That's all. Watch a bunch. Smile.
Thursday, February 13, 2014
Saturday, February 8, 2014
Strike that. The snowstorm has been a blessing. I'd taken the first two days of the new semester off when my dad died, which of course resulted in chaos (middle schoolers being especially poor at CHANGE and also SUBSTITUTES), so I went back in on Wednesday. Thursday we were sent home early, and Friday wasn't even a question. My kids were mostly over their crud by then, and it turns out that snow is an even better babysitter than electronics. For one thing, it involves them leaving the house, which allows me to read and nap. For another thing, they can indulge all day long, and I don't feel like a terrible parent.
But then I go on Facebook (I know, I know), and see all these photos of laughing families playing in the snow, and I'm all, "Why am I just sending my kids out into the snow all day without me? This would be such a great bonding experience! Think of all the attachment I'm not doing! I bet all the other parents are out there going, 'Gee, why don't Linden and Oak's parents ever come out and play with them?' What if it doesn't snow again for five more years and by then they won't want to hang out with me?"
And then I realize that merely standing up makes my head hurt, and the wind blows a spray of snow and ice off the neighbor's roof, and I'm all, "Nope, I'm good. At least they're having fun instead of stuck inside with the two gloomy grown-ups."
I think a lot about my mom. We all do, right? She's our example of Mom and Wife and Woman, and we can't help but to compare ourselves. Mine was tough. Indomitable. In my mind, she would have gotten out there and played, plus the bathrooms would have been clean, and she wouldn't have plaintively asked friends to bring her dinners, and she would have already figured out what to do about death certificates. Then again, I will always remember waking up to the sound of her shrieking and wailing when she got the call that her mom had died in a house fire, so you know, grief. It fucks you up.
Grief plus head colds? Blech.
During these past ten hard days I've napped off and on, stayed up too late scrolling Pinterest, and eaten food other people brought us. The kids have gotten no craft projects or library trips; I've only read aloud once. The Winemaker and I have spent too much time on separate computers instead of actually with each other. We lay on the bed, unable to wake ourselves up, and when we hear a kid come stomping noisily onto the back porch, we groan. "Okay, I'll take this one if you get the next time."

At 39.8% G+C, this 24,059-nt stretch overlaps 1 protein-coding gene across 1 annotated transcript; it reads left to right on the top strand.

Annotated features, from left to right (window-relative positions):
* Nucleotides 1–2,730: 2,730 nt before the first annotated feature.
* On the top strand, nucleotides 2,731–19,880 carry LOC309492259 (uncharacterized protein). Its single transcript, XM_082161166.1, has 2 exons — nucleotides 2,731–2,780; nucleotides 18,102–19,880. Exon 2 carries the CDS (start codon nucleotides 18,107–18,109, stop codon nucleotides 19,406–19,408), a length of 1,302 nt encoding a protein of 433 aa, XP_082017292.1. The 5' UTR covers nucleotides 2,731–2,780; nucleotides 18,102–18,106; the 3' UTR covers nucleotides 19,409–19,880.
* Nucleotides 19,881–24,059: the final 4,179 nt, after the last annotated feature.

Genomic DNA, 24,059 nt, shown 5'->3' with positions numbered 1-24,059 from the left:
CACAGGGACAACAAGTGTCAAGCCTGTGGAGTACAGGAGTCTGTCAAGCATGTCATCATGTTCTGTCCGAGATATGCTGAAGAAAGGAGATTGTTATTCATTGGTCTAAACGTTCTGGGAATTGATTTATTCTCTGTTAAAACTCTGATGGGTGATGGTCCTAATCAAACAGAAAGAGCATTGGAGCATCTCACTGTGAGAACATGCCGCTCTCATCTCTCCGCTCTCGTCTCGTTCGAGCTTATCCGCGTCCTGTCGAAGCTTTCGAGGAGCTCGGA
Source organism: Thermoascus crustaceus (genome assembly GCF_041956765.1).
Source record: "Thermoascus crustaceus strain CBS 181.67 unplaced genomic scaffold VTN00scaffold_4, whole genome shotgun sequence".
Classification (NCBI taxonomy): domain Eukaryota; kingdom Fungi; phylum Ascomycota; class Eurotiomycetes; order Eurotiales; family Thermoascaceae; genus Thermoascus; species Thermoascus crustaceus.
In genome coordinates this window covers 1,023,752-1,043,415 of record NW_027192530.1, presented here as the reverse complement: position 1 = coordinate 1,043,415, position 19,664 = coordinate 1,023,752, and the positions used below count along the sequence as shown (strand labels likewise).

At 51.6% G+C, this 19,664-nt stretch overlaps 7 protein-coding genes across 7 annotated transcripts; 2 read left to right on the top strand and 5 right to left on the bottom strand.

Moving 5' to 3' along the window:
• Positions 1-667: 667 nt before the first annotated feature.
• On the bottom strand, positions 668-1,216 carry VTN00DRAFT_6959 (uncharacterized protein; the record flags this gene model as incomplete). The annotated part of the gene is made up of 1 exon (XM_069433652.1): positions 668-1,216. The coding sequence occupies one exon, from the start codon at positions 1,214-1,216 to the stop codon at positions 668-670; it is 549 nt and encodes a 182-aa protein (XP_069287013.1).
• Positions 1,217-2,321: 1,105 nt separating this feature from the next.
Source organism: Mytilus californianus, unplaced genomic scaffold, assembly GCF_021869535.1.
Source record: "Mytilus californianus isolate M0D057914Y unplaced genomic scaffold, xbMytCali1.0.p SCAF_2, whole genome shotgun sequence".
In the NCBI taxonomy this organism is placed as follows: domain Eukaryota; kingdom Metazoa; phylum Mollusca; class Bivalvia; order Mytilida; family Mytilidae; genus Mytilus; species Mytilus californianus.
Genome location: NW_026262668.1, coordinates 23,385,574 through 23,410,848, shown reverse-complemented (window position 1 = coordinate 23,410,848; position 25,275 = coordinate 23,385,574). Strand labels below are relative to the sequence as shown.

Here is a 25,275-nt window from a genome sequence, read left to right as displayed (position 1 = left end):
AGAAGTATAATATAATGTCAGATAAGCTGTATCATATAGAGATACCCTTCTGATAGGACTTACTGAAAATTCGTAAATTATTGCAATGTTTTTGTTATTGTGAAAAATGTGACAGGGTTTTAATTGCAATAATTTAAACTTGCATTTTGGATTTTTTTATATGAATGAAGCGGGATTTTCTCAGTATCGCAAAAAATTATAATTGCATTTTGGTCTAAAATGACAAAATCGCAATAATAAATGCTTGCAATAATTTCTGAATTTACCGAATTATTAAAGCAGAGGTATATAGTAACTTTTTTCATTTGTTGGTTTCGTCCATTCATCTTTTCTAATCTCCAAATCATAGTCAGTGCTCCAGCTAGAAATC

And then I read this, and even though it's about much more than that, the point I pull out of it is that it's okay to not be productive every single minute of every single day, that I can pull back from my life and not be a bad person.
I'm still, after all, a mom and a wife and a person. I've shown up at work, washed four loads of laundry, played cards with the kids, and made cookies. I insisted on 20 minutes of schoolwork this morning, I wrote my dad's obituary, and I talked my son through his hurt feelings about sled hogging to lead him towards a resolution that involved him starting with an apology for his own earlier sled hogging. I helped bottle five cases of wine and made my husband's favorite breakfast. I sat on the couch with sisters and friends and looked at family photo albums. I read a book. I wrote those goddamn sub plans, which is always a hellish experience, made worse by the knowledge that the sub is pretty much screwed no matter how hard I work at the plans, and I will just have to come back and start over again anyway. When the kids swing by the house, I supply them with dry clothes and hot snacks, and I bite my tongue to keep from bitching about the mess they strew behind them.
Two friends brought bouquets, so like my mom always said when she put fresh flowers out, "There. I cleaned house."
Since he was, obviously, a photographer, here are a few of his shots. I don't have many on this computer, but trust me, he was great.
And finally, this super hot picture of my parents on Sept. 10, 1955.